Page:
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Advice needed

(17 Posts)
satsumagirl Thu 20-Oct-16 19:17:13

Hello there. Would really appreciate a second opinion about our nanny.

She started in late August and does three days a week. We made it clear at the interview that DH and I work long and irregular hours and would need some extra help on top of her weekly hours. We pay for all overtime at an enhanced rate and agree it with her. Always give as much notice as possible, unless it's an emergency. Am very careful about not overloading her with extra hours.

The children like her and I am confident she is looking after them well, but her attitude to a few things is worrying me a little. For example, a few weeks ago she was sick with stomach bug and had to take a day off. It was a Monday. Fine, but she started getting ill on the Friday and didn't tell me until she called me at 520am on the Monday morning. I am self employed and then lost a lot of money that day as couldn't go to work. Also had to shell out for emergency childcare for the next day which in the end had to cancel as she came back to work the day after.

I have spoken to her about this and think she recognises that she must tell me earlier if she is ill so I can organise cover. DH works away for a lot of the week and we have no family nearby so very reliant on nanny.

Now been asked by a client to work one evening next month. Nanny is already babysitting the night after (also work) but asked her if she can help put that evening too. She said ,'I can't do two lates in a row as I get up so early.' She starts at 7am and lives nearby.

We have been very lucky with our previous nannies as they always helped out wherever they could. Again I was always considerate of not asking them to do too many extra hours but we are actually asking our current nanny to do less as I feel a bit like we are fitting in with her, not the other way round. I am disappointed and worried as am so reliant on a nanny as DH can't help out as much as he would like to as he is away most of week.

This is turning into an essay, sorry! I suppose I need to broach this with her but not sure of best way to do this. Want to keep her on side as he children like her but I am concerned by her attitude.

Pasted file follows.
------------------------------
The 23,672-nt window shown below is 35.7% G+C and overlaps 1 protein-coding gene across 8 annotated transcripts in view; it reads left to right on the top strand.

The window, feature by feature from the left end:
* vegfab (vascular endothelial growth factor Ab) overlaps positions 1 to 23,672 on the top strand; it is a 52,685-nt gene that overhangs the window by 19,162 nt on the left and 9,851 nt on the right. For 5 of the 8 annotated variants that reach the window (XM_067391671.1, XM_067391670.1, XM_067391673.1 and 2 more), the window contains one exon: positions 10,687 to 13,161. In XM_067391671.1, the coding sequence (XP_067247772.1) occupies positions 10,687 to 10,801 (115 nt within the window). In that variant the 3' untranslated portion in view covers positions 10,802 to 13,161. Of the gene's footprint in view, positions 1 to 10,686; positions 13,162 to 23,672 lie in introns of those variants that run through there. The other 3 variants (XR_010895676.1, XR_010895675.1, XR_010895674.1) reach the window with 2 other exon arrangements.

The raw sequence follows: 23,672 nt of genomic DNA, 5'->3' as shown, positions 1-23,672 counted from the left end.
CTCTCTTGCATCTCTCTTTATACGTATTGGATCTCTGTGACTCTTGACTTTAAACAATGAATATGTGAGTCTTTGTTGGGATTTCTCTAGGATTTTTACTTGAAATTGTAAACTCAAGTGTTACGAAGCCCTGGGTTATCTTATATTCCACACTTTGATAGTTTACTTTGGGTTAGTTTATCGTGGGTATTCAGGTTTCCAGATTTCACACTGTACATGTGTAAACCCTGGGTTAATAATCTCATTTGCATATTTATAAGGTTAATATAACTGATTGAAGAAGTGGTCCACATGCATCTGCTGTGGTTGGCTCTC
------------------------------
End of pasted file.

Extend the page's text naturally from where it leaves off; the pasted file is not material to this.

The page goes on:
NickNacks Thu 20-Oct-16 20:17:12

What time are you asking her to stay late until? I don't think she's too unreasonable in what she says to be honest. She must need a decent amount of sleep to be safe and productive for your children. Let alone have a life out side of working for you.

DrinkFeckArseGirls Thu 20-Oct-16 20:22:45

You need to have a back up. It's unreasonable to expect her to cover ever eventuality for you.

Being told about illness on Monday must have been inconvenient. Two seprate things though.

Blondeshavemorefun Thu 20-Oct-16 20:36:05

What hours does she do 7-?

Yes we like to help out and work extra hours if we can but how much overtime are you asking?

Could she stay over at yours so can go to bed early if you are back late and then have lie in /get up 655am

You do need to have a back up. Ask her if she has any nanny friends who would happily bs ?

Illness. Maybe she thought she would be better Monday. Maybe she was sick 5am Monday

Nannies do get ill and if tired overworked they can catch bugs etc

nannynick Thu 20-Oct-16 20:39:40

She got ill on Friday so had the reasonable expectation that she would be fine come Monday.
If it is bad enough for a nanny to say they are not coming in then it must have been very bad - most of us nannies will come in even if we feel a bit rough, we really dislike letting our employers down. 5:20am - maybe she woke to find that she was vomiting too much to come in to work, yet was fine when going to bed.

nannynick Thu 20-Oct-16 20:45:14

She will do late notice overtime and will agree to doing overtime with several days or more notice. She may not be available every time you need. Not wanting to do two nights running seems a bit of an excuse but she does need downtime between work.

Could you increase the contracted hours to help avoid this in future, such as by always including a particular evening shift. Could you find alternative backup care for those occasions she cannot do, such as using a babysitter from an agency?

satsumagirl Thu 20-Oct-16 21:27:58

I was asking her to stay until 830pm. She lives 5 minutes away by car. I'm going to find other people who can help babysit.

nannynick Thu 20-Oct-16 21:43:40

8.30pm is not late. It's not as though you want till 11.30pm then back at 7am.

satsumagirl Thu 20-Oct-16 21:51:43